Raising a Single Child

penguin-only-childShould you or should you not? Is now the time to have a second child or should you wait it out? Parents of single children often find themselves amidst these questions, afraid to make the choice, often hoping the situation will resolve itself.

There are many benefits of raising a single child.

a)     A child can be provided focused attention by the parents, resulting in an increased amount of input to the child.

b)     A single child usually gets more time to pursue interests and hobbies be it indoors or outdoors.

c)      The child might feel the need to make friends and may be more likely to socialize more at school.

d)     Single children, perhaps, might also benefit more financially as they might end up getting a fair amount spent on their education and quality of life.

While this is the rosy side of the picture, I am sure there is the other side too. While degrees in which these present themselves vary, there is a significant part that parents need to play to address these.

a)     The child might have feelings of loneliness and become a social recluse.

b)     The single child might be more dependent on the parents especially the mother for all his / her needs.

c)      The child might not have many options of people to confide in especially when he is going through tough times during teenage.

So how does one work around this situation? What’s the recommendation from the parents of other single children? As always, there is probably no one right answer. To each, their own.

There are, however, some best practices which can help make this a smoother journey for the parents and more importantly, for the child.

a)     Get a pet – I have found that having something or someone to be responsible for, to care for, helps a child overcome the feeling of loneliness. A pet can present many interesting ways of keeping a child engaged while inculcating in him / her feelings of responsibility.

b)     Be purposeful about play dates – Planning a single child’s week is much more important than planning the week for a child with a sibling. Who the child spends time with, what they do, how often they meet, can all become important influencers in shaping a child’s behavior.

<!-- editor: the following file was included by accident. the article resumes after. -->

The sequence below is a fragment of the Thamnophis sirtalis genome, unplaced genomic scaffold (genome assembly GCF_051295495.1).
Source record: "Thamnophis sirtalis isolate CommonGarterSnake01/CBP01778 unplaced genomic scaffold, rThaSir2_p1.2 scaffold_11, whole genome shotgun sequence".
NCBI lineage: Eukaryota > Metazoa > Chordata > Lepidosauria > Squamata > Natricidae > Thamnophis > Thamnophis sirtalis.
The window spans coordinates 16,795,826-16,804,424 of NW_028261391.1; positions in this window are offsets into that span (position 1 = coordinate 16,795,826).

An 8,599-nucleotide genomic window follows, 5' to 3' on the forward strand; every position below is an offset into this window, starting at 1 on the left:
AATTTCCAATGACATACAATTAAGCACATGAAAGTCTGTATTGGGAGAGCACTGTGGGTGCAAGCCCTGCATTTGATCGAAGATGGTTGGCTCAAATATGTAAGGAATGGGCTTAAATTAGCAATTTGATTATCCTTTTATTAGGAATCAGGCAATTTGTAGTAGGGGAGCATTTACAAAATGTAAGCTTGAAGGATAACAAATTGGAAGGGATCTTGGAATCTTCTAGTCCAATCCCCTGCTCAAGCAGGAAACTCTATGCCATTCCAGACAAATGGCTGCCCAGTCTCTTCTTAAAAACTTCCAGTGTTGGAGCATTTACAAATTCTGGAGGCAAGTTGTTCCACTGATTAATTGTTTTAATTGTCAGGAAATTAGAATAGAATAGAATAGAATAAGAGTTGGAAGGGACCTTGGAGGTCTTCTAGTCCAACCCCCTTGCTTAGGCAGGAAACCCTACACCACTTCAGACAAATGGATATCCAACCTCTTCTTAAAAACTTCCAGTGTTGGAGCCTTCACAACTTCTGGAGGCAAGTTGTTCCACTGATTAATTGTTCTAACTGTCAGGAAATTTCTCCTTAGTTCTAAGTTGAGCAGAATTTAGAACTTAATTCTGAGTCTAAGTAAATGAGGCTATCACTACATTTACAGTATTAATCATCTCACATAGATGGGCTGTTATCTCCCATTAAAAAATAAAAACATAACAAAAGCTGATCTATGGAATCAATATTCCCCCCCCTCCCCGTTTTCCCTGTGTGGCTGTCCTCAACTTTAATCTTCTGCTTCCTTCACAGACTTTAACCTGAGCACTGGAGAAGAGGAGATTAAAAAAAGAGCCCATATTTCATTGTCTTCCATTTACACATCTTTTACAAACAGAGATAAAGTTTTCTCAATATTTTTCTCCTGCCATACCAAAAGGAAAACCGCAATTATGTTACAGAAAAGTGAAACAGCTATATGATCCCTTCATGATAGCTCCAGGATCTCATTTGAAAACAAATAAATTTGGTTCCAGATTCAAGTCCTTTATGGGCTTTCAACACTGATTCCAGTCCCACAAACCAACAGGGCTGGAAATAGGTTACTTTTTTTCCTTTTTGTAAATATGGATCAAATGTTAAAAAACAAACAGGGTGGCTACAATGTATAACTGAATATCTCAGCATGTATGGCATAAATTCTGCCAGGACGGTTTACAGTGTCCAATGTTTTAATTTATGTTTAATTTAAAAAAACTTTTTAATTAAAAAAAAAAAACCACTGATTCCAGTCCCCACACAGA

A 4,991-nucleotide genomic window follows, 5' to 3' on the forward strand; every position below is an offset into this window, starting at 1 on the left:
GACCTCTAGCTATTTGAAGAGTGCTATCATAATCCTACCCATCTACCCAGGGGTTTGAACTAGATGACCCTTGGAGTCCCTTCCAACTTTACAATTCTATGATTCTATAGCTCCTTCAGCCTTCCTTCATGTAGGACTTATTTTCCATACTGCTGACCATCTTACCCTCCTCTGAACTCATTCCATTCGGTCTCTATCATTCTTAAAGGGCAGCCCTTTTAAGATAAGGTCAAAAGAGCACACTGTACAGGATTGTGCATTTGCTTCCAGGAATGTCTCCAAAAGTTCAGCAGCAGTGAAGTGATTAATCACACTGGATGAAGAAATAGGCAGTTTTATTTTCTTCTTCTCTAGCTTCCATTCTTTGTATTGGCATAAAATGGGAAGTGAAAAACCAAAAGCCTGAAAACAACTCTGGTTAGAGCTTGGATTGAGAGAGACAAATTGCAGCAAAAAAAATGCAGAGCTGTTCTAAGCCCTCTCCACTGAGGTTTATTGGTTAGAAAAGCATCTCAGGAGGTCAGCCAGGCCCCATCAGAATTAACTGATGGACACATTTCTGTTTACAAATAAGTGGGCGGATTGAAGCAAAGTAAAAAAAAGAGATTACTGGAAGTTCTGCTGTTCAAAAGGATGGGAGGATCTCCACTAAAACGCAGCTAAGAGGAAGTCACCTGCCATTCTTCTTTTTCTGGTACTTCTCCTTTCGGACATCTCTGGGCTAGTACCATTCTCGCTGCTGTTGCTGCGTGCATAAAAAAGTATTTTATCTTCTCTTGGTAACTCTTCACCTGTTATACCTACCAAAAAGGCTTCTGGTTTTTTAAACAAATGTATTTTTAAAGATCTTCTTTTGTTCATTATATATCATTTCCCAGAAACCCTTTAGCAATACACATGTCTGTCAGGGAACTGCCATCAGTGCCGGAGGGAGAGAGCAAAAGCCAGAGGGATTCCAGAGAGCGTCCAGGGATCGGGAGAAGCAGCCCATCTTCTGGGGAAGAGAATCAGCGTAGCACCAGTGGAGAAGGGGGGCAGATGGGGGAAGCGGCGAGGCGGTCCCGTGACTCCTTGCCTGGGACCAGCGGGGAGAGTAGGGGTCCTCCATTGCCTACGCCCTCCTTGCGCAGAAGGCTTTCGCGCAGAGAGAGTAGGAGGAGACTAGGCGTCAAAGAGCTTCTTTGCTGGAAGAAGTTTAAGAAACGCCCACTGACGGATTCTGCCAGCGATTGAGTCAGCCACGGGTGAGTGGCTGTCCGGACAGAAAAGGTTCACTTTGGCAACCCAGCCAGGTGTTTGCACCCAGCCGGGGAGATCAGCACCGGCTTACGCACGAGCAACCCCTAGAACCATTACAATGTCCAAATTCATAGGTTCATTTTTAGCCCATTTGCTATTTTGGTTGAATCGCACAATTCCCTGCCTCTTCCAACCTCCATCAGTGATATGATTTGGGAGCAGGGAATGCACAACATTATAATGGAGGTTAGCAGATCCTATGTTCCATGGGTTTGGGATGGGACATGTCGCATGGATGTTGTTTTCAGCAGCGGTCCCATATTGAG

c)      Establish a communication routine – A single child has fewer options of his / her age to confide in. Many times, communication shut down results in socially unacceptable behaviors. These are best avoided by establishing a communication routine at home by one of the parents.

d)     Maximize avocations – Having a single child is a wonderful opportunity to get the child to focus on a creative hobby or interest be it music or sports or anything else. Anything which is screen-free is a great hobby to encourage.

Are you the parent of a single child? How do you cope with parenting and the challenges it presents to you? Other parents of single children would love to learn from your experience.

This blog post is a reproduction of my blog written for Parent Edge, one of India’s leading parenting magazines.

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Keeping up with Change

running-pixelated-manWe face a lot of pressure in this age of free flowing information, rising expectations and access to resources, especially if you are a parent! It is tough, to say the least, for every parent to keep up with the changing times. It is not just the technology and the gadgets that support it, it is the health consciousness, it is keeping up with the plethora of emergent hobbies and also the rapidly changing education system. It is overwhelming to keep pace with the change for sure but I would imagine every generation might have had its own challenges. Our parents had to deal with a ‘no computer seen ever’ to ‘my child is furiously chatting away on the computer till midnight’ generation. We have to deal with toddlers hooked on to tablets and 12 year olds releasing their music albums or a authoring a spectacular book! Overwhelming is an understatement!

So how does one deal with this overwhelment? Caught in the vicious cycle of ‘need to earn money’ but ‘need to be the perfect parent’, parents are really unable to do any kind of justice to the unstated needs of their children.

For starters, I will quote again the rule #1 of parenting – be present for the child.

If we are not there with the child, unable to listen to what they did through the day, what they learned, it is very unlikely that we will learn about how the world is evolving by observing the behavior of the children. We will only find ourselves repeatedly facing shocks and then hope and pray everything will sort itself out by some miracle.